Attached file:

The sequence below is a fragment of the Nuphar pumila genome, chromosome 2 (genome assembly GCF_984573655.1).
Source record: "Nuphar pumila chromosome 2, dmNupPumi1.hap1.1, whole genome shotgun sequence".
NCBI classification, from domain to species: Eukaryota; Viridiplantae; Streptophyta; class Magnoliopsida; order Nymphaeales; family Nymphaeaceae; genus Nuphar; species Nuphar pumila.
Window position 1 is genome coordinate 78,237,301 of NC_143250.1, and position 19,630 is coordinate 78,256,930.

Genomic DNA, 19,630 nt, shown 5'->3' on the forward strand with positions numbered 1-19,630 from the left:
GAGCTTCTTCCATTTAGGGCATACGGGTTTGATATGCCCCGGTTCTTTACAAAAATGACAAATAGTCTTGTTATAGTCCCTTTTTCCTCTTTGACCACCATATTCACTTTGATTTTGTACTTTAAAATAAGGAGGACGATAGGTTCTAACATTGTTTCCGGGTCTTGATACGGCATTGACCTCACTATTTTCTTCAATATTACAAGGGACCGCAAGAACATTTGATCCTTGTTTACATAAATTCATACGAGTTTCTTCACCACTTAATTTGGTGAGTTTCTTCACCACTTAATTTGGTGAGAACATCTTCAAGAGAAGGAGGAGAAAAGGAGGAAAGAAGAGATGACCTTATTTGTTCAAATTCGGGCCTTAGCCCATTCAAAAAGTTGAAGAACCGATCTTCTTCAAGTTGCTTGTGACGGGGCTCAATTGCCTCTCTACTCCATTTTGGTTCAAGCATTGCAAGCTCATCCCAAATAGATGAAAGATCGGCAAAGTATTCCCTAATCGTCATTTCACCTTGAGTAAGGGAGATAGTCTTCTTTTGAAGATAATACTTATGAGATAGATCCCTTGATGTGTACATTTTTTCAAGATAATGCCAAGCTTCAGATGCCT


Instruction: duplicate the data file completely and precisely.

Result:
The sequence below is a fragment of the Nuphar pumila genome, chromosome 2 (genome assembly GCF_984573655.1).
Source record: "Nuphar pumila chromosome 2, dmNupPumi1.hap1.1, whole genome shotgun sequence".
NCBI classification, from domain to species: Eukaryota; Viridiplantae; Streptophyta; class Magnoliopsida; order Nymphaeales; family Nymphaeaceae; genus Nuphar; species Nuphar pumila.
Window position 1 is genome coordinate 78,237,301 of NC_143250.1, and position 19,630 is coordinate 78,256,930.

Genomic DNA, 19,630 nt, shown 5'->3' on the forward strand with positions numbered 1-19,630 from the left:
GAGCTTCTTCCATTTAGGGCATACGGGTTTGATATGCCCCGGTTCTTTACAAAAATGACAAATAGTCTTGTTATAGTCCCTTTTTCCTCTTTGACCACCATATTCACTTTGATTTTGTACTTTAAAATAAGGAGGACGATAGGTTCTAACATTGTTTCCGGGTCTTGATACGGCATTGACCTCACTATTTTCTTCAATATTACAAGGGACCGCAAGAACATTTGATCCTTGTTTACATAAATTCATACGAGTTTCTTCACCACTTAATTTGGTGAGTTTCTTCACCACTTAATTTGGTGAGAACATCTTCAAGAGAAGGAGGAGAAAAGGAGGAAAGAAGAGATGACCTTATTTGTTCAAATTCGGGCCTTAGCCCATTCAAAAAGTTGAAGAACCGATCTTCTTCAAGTTGCTTGTGACGGGGCTCAATTGCCTCTCTACTCCATTTTGGTTCAAGCATTGCAAGCTCATCCCAAATAGATGAAAGATCGGCAAAGTATTCCCTAATCGTCATTTCACCTTGAGTAAGGGAGATAGTCTTCTTTTGAAGATAATACTTATGAGATAGATCCCTTGATGTGTACATTTTTTCAAGATAATGCCAAGCTTCAGATGCCT